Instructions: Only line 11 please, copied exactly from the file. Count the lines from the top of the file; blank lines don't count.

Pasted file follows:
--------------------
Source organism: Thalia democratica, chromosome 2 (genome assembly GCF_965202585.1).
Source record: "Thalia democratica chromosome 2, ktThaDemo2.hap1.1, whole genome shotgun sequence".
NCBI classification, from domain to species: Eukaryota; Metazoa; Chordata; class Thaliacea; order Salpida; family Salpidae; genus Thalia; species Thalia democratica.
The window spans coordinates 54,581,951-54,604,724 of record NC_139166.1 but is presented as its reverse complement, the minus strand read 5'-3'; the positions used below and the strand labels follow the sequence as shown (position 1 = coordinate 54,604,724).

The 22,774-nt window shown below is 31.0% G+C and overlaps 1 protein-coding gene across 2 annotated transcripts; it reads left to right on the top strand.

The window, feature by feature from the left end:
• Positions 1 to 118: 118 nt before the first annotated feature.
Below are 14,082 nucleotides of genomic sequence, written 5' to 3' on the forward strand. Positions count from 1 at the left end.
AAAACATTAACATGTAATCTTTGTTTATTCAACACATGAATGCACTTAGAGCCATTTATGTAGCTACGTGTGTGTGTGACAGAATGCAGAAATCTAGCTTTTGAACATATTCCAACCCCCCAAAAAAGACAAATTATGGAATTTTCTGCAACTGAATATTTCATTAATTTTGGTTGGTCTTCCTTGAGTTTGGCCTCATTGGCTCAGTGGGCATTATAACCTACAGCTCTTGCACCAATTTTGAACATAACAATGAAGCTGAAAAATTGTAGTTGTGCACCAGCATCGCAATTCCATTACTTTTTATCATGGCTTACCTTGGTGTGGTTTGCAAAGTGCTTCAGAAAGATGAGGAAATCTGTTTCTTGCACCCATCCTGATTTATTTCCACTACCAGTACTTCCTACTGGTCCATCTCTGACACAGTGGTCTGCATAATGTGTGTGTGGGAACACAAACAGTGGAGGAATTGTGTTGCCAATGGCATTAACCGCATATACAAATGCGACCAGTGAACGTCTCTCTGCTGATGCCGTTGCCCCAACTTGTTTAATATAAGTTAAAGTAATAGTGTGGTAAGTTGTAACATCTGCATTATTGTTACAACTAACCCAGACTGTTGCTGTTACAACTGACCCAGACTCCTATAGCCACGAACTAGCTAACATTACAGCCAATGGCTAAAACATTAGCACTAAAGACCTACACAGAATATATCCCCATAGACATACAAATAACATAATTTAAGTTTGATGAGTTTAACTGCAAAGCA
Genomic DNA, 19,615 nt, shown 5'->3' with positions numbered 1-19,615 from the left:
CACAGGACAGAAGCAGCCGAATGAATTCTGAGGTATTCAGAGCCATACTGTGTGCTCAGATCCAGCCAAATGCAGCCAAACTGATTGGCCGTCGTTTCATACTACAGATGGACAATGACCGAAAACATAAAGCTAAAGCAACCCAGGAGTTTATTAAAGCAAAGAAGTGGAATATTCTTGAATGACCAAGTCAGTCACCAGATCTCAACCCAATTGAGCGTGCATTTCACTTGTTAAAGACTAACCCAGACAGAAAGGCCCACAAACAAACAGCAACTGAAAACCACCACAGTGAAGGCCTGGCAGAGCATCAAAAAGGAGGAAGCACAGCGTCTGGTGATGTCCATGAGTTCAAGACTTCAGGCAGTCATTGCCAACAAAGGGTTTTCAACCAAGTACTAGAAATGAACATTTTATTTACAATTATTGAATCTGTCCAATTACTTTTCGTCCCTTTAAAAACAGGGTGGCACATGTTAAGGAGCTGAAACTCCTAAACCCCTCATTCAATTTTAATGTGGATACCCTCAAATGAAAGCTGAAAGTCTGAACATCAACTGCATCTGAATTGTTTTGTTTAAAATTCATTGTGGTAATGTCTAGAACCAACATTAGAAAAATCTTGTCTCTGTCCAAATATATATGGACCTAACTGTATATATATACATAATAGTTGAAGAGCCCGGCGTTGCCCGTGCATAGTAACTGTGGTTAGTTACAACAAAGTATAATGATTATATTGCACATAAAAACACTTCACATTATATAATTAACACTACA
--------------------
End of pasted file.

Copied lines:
CACAGGACAGAAGCAGCCGAATGAATTCTGAGGTATTCAGAGCCATACTGTGTGCTCAGATCCAGCCAAATGCAGCCAAACTGATTGGCCGTCGTTTCATACTACAGATGGACAATGACCGAAAACATAAAGCTAAAGCAACCCAGGAGTTTATTAAAGCAAAGAAGTGGAATATTCTTGAATGACCAAGTCAGTCACCAGATCTCAACCCAATTGAGCGTGCATTTCACTTGTTAAAGACTAACCCAGACAGAAAGGCCCACAAACAAACAGCAACTGAAAACCACCACAGTGAAGGCCTGGCAGAGCATCAAAAAGGAGGAAGCACAGCGTCTGGTGATGTCCATGAGTTCAAGACTTCAGGCAGTCATTGCCAACAAAGGGTTTTCAACCAAGTACTAGAAATGAACATTTTATTTACAATTATTGAATCTGTCCAATTACTTTTCGTCCCTTTAAAAACAGGGTGGCACATGTTAAGGAGCTGAAACTCCTAAACCCCTCATTCAATTTTAATGTGGATACCCTCAAATGAAAGCTGAAAGTCTGAACATCAACTGCATCTGAATTGTTTTGTTTAAAATTCATTGTGGTAATGTCTAGAACCAACATTAGAAAAATCTTGTCTCTGTCCAAATATATATGGACCTAACTGTATATATATACATAATAGTTGAAGAGCCCGGCGTTGCCCGTGCATAGTAACTGTGGTTAGTTACAACAAAGTATAATGATTATATTGCACATAAAAACACTTCACATTATATAATTAACACTACA